The HIV-1 transgenic (Tg) rat model is valuable for understanding HIV-associated neurocognitive disorders (HAND) and accompanying substance use and misuse. Tg and F344/NHsd wildtype (WT) rats were allowed to self-administer intrajugular cocaine. For the first 7 sessions, neither genotype self-administered cocaine (0.1 mg/kg/infusion) on a fixed ratio 1 schedule. We thus implemented a lever–cocaine “autoshaping” session followed by a series of manipulations changing dose and reinforcement schedule. Tg rats self-administered much less cocaine than WT rats throughout the study. Of 8 Tg rats, 5 modestly increased self-administration from sessions 36–50. Of those, only 3 showed a lever discrimination. Of 10 WT rats, 8 acquired robust self-administration by session 19; all WT rats self-administered cocaine by the end of the study. WT and Tg rats had similar baseline locomotor activity in the self-administration chamber suggesting that the low levels of cocaine intake in the Tg rats did not reflect a nonspecific motor impairment in this rat strain. Concomitant measurement of activity with self-administration revealed activity increases that followed increased cocaine intake. That relation held in Tg rats. Therefore, the present study provides evidence that HIV-1 Tg rats are less sensitive to the reinforcing effects of cocaine than their F344 WT counterparts.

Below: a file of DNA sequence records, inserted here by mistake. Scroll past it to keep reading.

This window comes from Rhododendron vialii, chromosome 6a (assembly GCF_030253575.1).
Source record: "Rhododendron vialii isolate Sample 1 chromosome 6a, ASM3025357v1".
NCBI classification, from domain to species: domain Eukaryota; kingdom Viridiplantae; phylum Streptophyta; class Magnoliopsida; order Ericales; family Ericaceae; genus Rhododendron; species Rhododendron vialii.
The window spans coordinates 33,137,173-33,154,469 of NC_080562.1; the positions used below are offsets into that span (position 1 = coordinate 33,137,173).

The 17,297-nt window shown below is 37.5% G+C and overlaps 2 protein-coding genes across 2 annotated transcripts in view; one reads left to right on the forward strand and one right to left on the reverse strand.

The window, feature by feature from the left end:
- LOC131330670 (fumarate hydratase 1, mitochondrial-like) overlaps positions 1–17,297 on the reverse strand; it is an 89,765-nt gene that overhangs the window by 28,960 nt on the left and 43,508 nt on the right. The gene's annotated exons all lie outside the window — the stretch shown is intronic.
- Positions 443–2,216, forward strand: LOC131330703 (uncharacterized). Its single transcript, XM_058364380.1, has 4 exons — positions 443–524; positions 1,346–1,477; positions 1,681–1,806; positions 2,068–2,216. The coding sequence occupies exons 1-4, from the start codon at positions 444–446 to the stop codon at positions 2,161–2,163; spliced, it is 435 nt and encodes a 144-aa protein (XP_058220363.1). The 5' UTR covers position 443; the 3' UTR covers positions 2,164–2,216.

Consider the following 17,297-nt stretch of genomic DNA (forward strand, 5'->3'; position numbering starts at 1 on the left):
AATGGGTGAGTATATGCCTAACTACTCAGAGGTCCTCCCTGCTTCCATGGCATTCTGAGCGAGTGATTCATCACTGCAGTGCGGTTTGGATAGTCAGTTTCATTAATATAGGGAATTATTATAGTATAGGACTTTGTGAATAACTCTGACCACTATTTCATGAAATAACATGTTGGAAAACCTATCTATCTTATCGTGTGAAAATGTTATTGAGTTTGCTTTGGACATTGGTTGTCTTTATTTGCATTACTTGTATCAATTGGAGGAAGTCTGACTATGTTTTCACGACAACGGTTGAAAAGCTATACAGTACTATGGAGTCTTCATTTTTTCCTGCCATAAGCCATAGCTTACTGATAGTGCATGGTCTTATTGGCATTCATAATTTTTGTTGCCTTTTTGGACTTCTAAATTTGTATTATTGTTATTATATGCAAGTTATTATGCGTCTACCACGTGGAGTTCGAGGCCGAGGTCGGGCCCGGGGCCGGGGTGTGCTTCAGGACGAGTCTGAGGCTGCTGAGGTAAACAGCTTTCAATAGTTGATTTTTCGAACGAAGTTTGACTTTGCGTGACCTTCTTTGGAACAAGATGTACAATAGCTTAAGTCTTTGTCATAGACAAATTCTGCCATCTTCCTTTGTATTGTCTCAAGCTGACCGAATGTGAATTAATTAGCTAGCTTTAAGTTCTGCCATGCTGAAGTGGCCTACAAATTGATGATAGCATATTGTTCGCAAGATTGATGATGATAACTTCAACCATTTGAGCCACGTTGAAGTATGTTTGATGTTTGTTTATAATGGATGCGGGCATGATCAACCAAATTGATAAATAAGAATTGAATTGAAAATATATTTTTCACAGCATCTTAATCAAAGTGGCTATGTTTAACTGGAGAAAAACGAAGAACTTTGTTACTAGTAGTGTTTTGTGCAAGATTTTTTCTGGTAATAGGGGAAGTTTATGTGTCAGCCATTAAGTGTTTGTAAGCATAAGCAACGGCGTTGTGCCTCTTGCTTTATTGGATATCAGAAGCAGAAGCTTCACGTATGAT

- transgenic rat
ASJC Scopus subject areas
- Experimental and Cognitive Psychology
- Behavioral Neuroscience